WASHINGTON — Blue Origin plans to find out if New Shepard can land with a failed parachute when it launches the suborbital spacecraft on its fourth roundtrip flight.
Jeff Bezos, Blue Origin’s founder, said May 26 the Kent, Washington-based company is finishing up mission planning for New Shepard’s fourth flight since the reusuable spacecraft touched down in Texas after reaching an altitude of 100.5 kilometers.
“On this upcoming mission we also plan to stress the crew capsule by landing with an intentionally failed parachute, demonstrating our ability to safely handle that failure scenario,” Bezos said in an email update. “It promises to be an exciting demonstration.”
No date was given for the mission. As of May 26, Blue Origin had not filed with the Federal Aviation Administration for restricting airspace around its West Texas test site.
Bezos also said that Blue Origin has commissioned the first of two new test cells it began building last October to support risk reduction testing of BE-4, the methane-fueled engine United Launch Alliance intends to use to power the main stage of its proposed Vulcan rocket.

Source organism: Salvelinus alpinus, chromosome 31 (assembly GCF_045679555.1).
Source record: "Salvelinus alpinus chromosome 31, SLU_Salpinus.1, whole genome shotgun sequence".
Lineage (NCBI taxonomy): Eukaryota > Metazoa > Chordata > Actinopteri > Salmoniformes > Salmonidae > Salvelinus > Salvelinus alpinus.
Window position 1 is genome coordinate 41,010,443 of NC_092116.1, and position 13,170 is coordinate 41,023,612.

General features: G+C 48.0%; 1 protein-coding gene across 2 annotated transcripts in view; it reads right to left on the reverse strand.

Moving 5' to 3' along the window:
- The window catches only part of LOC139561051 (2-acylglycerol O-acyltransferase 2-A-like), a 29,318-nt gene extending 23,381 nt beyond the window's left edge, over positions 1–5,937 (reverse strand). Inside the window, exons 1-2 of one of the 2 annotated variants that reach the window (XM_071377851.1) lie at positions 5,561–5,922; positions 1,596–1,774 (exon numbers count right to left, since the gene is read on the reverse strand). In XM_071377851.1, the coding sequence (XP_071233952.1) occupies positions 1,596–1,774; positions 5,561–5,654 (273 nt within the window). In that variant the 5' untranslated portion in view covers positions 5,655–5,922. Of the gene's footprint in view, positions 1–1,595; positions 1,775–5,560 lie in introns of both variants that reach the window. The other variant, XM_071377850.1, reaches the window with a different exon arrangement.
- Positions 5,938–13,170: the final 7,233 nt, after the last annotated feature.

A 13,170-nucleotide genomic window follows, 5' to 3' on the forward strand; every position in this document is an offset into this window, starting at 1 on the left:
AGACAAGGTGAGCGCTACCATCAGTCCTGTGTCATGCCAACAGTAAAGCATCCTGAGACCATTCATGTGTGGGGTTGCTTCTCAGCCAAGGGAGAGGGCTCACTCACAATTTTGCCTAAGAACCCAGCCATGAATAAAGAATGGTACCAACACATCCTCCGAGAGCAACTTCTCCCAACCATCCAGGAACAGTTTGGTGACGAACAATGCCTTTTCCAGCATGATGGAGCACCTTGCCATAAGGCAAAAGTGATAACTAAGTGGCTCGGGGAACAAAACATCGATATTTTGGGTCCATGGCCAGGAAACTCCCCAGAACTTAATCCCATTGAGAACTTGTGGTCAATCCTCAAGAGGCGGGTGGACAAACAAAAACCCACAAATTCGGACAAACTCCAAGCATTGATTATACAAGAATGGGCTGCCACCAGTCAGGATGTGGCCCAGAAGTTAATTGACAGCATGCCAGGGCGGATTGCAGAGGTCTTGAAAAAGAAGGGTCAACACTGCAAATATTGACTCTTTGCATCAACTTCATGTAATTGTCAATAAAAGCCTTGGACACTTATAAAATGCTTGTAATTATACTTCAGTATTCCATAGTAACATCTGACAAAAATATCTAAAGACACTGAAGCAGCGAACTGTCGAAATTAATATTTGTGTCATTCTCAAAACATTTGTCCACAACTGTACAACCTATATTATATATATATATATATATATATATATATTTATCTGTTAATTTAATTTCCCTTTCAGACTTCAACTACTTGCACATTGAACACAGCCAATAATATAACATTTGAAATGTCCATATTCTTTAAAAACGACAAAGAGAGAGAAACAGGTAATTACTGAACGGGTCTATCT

“This test cell is pressure fed and supports the development of the preburner start and ignition sequence timing that will be used on the upcoming full scale powerpack test campaign,” Bezos said.
“[O]ne of the many benefits of a privately funded engine development is that we can make and implement decisions quickly. We made the decision to build these two new test cells as a team in a 10 minute discussion. Less than three weeks later we were pouring concrete and now we have an operating pressure fed test cell 7 months later.
“Private funding and rapid decision making are two of the reasons why the BE-4 is the fastest path to eliminate U.S. dependence on the Russian-made RD-180,” Bezos said.